Worry over water rates and a corroded water tower


Despite a one-year postponement of New York American Water’s $5 million Glen Head Water Tower Project, residents remain worried about several issues related to their water service.

George Pombar, president of the Glen Head-Glenwood Civic Association, said that New York American Water should focus on renovating the water tower instead of replacing it. “The tower is corroded, and we’re concerned about the water,” Pombar said. “The further you delay it, the worse it gets.”

New York American Water initially proposed demolishing the tower, which was built in 1935, and replacing it with a new, modern structure. Pombar said that the company’s president, Carmen Tierno, told the civic association that the cost of the new tower would be reduced to $3.5 million. Pombar said he would have liked to see more transparency from the company much sooner. “We’re not unreasonable people,” he said. “We’re just asking if they could talk to us to see what we can do.”

The civic association has been trying to help solve the water tower problem for several months, Pombar said, but it’s not the only water-related issue residents have. Another concern is their quarterly bills, which range from to $200 to $300. And to make matters worse, if the company doesn’t make enough money to cover its expenses, it adds a surcharge to residents’ bills.

“This is America,” Pombar said. “If you buy a company and you have an expense of some kind, you eat it. That’s part of an operating expense.” New York American Water purchased Aqua Water in 2011.

Jillian O’Day, of Glen Head, said that one of her quarterly bills in 2013 was $910. While the bills for her four-bedroom cape have since gone down to $300 per quarter, she said, the water rates are still “outrageous” because of the surcharges. “It’s so frustrating, I don’t even know where to go with it anymore,” O’Day said. “I don’t understand how even though it’s a utility, we’re not allowed to choose what company we go to.”

She added that thousands of residents have written letters to the Nassau County Department of Public Works, and have also reached out to elected leaders in the hope of resolving their problems.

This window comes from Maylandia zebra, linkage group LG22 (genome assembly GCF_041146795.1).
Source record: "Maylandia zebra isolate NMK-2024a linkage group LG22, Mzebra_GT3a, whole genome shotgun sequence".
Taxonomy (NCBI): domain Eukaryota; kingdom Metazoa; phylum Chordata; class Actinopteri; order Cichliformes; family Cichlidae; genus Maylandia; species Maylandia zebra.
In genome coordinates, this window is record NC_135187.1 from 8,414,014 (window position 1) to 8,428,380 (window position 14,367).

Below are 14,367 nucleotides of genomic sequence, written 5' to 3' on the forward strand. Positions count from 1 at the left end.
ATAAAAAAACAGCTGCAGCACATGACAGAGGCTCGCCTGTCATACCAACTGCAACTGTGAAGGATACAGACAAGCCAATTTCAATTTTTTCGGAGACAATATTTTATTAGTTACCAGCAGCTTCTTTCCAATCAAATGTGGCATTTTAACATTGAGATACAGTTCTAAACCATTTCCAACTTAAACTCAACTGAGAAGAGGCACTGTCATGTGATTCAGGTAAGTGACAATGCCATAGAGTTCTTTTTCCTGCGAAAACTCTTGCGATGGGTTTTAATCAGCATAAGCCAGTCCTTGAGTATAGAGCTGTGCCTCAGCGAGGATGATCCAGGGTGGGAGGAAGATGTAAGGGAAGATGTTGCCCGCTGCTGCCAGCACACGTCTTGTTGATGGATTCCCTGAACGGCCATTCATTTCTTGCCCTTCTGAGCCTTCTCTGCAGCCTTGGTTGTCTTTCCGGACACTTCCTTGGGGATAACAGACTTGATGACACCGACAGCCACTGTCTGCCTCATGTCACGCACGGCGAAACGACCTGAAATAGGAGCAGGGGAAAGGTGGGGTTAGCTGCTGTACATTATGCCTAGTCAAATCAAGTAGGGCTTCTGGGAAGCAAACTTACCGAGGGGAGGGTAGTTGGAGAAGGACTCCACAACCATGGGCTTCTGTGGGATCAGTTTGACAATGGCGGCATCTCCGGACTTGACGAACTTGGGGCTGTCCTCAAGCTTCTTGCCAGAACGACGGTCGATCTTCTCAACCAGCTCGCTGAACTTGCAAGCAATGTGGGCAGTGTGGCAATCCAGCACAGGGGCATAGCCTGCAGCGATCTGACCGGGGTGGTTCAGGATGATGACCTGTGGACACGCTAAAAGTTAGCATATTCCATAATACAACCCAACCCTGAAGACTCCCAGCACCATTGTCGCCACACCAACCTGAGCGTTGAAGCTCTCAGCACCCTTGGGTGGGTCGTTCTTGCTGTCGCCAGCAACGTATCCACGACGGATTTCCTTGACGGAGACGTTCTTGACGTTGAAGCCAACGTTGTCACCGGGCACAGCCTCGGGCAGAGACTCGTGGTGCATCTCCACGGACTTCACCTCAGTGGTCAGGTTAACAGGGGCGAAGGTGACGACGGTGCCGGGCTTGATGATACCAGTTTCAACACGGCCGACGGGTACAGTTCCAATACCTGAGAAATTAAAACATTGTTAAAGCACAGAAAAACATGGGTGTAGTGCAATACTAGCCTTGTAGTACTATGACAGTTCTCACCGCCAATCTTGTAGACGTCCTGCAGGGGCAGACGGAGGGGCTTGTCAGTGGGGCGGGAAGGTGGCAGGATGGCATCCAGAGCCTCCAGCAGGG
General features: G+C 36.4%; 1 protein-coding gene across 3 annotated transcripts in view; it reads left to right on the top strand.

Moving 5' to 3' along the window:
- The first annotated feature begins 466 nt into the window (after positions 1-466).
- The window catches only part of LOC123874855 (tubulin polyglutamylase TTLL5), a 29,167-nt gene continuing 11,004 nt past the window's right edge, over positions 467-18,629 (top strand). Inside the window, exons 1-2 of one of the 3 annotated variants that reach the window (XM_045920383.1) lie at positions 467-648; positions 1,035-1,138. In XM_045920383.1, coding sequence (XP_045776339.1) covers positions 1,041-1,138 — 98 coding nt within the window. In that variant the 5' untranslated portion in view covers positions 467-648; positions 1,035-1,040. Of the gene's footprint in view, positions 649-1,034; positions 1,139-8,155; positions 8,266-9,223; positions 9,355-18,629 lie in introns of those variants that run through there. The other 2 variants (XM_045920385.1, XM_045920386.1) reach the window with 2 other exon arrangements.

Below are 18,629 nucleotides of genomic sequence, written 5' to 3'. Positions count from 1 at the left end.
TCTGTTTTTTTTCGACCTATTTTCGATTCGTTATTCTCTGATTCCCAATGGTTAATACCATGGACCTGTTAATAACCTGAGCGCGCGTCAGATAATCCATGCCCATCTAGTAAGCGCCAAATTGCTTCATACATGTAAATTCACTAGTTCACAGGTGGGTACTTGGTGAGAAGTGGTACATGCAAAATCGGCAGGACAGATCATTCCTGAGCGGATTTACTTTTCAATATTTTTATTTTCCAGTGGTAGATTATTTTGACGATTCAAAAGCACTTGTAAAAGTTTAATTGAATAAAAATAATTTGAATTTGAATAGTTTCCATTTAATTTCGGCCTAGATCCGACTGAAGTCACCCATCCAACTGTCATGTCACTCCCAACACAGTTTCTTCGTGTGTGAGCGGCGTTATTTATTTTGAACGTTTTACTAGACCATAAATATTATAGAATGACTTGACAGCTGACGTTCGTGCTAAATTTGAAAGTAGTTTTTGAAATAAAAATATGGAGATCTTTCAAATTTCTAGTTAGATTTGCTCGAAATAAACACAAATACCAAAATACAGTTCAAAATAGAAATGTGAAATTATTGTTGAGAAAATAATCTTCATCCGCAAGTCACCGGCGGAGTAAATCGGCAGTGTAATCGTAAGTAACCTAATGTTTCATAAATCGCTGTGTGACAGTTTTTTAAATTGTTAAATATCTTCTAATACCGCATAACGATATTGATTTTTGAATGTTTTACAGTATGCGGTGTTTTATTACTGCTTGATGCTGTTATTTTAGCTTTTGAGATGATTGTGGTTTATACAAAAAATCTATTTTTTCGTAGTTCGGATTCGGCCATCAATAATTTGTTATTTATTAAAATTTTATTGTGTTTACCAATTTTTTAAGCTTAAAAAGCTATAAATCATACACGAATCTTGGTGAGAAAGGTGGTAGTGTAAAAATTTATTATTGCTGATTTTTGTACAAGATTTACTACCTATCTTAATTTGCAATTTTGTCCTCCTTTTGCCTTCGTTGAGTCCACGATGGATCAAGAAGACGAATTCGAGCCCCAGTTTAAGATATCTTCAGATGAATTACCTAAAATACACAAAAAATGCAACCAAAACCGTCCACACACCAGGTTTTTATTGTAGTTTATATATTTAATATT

New York American Water also serves Glen Head’s neighboring village, Sea Cliff. Gail Driscoll, the company’s external affairs manager, said that it plans to invest millions of dollars between April 1, 2018, and March 31, 2021, on capital projects, which include improving the water wells. She added that the company proposed a rate increase to fund “much-needed” infrastructure improvements to the water supply and distribution system in order to “continue delivering a high-quality service to its customers.”

“New York American Water remains committed to doing everything we can to minimize the impact on customers’ bills while continually investing in much-needed infrastructure projects,” Driscoll said. “This includes consistently challenging our tax assessments to minimize costs passed on to our customers.”

Pombar recently announced that the civic association would form a small group with New York American Water called the Glen Head Water Tower Committee, with plans to work closely with the community. He said he believed they should have done this years ago. Pombar said that it was Tierno that made the suggestion to form the committee as part of a “collaborative effort.”

“It’s much easier when we can show respect for each other,” he said. “Obviously, we can still choose to disagree, but at least we’re meeting to see where we’re going with this. That’s all we suggested.”

Pombar said that the civic association would hold a community meeting at North Shore High School on May 2, at 7:30 p.m., and that he expected to see hundreds of residents there. “People are not as informed as the civic association,” he said. “We want to use this as an opportunity to publicly explain all the details to our community.”